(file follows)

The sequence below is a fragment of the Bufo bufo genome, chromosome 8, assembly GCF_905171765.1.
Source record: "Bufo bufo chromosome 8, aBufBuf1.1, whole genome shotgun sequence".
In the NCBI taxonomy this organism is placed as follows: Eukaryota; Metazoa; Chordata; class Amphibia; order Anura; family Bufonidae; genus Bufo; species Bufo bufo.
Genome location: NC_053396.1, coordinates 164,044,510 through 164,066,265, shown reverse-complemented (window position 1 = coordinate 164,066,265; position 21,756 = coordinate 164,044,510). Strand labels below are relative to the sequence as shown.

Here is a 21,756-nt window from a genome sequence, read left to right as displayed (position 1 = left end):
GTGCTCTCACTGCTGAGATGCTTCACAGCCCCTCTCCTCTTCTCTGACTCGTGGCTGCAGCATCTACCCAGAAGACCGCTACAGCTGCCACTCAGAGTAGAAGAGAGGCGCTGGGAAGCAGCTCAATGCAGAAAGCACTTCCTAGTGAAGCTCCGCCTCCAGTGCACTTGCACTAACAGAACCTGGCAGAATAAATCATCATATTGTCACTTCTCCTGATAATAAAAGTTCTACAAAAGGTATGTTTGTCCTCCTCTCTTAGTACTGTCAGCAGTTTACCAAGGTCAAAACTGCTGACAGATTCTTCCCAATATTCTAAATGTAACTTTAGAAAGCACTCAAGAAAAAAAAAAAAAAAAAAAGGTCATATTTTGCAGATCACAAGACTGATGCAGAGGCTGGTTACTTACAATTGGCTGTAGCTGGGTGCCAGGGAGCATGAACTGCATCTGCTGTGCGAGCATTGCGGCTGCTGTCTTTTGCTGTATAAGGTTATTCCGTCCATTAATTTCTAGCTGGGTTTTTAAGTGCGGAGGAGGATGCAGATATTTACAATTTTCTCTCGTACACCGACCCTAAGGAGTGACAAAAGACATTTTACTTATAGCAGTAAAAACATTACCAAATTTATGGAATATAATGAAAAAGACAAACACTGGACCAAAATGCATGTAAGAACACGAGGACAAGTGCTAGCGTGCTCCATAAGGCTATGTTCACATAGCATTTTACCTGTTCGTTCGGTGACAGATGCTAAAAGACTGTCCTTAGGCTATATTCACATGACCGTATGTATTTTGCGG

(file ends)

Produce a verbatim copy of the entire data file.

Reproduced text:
The sequence below is a fragment of the Bufo bufo genome, chromosome 8, assembly GCF_905171765.1.
Source record: "Bufo bufo chromosome 8, aBufBuf1.1, whole genome shotgun sequence".
In the NCBI taxonomy this organism is placed as follows: Eukaryota; Metazoa; Chordata; class Amphibia; order Anura; family Bufonidae; genus Bufo; species Bufo bufo.
Genome location: NC_053396.1, coordinates 164,044,510 through 164,066,265, shown reverse-complemented (window position 1 = coordinate 164,066,265; position 21,756 = coordinate 164,044,510). Strand labels below are relative to the sequence as shown.

Here is a 21,756-nt window from a genome sequence, read left to right as displayed (position 1 = left end):
GTGCTCTCACTGCTGAGATGCTTCACAGCCCCTCTCCTCTTCTCTGACTCGTGGCTGCAGCATCTACCCAGAAGACCGCTACAGCTGCCACTCAGAGTAGAAGAGAGGCGCTGGGAAGCAGCTCAATGCAGAAAGCACTTCCTAGTGAAGCTCCGCCTCCAGTGCACTTGCACTAACAGAACCTGGCAGAATAAATCATCATATTGTCACTTCTCCTGATAATAAAAGTTCTACAAAAGGTATGTTTGTCCTCCTCTCTTAGTACTGTCAGCAGTTTACCAAGGTCAAAACTGCTGACAGATTCTTCCCAATATTCTAAATGTAACTTTAGAAAGCACTCAAGAAAAAAAAAAAAAAAAAAAGGTCATATTTTGCAGATCACAAGACTGATGCAGAGGCTGGTTACTTACAATTGGCTGTAGCTGGGTGCCAGGGAGCATGAACTGCATCTGCTGTGCGAGCATTGCGGCTGCTGTCTTTTGCTGTATAAGGTTATTCCGTCCATTAATTTCTAGCTGGGTTTTTAAGTGCGGAGGAGGATGCAGATATTTACAATTTTCTCTCGTACACCGACCCTAAGGAGTGACAAAAGACATTTTACTTATAGCAGTAAAAACATTACCAAATTTATGGAATATAATGAAAAAGACAAACACTGGACCAAAATGCATGTAAGAACACGAGGACAAGTGCTAGCGTGCTCCATAAGGCTATGTTCACATAGCATTTTACCTGTTCGTTCGGTGACAGATGCTAAAAGACTGTCCTTAGGCTATATTCACATGACCGTATGTATTTTGCGG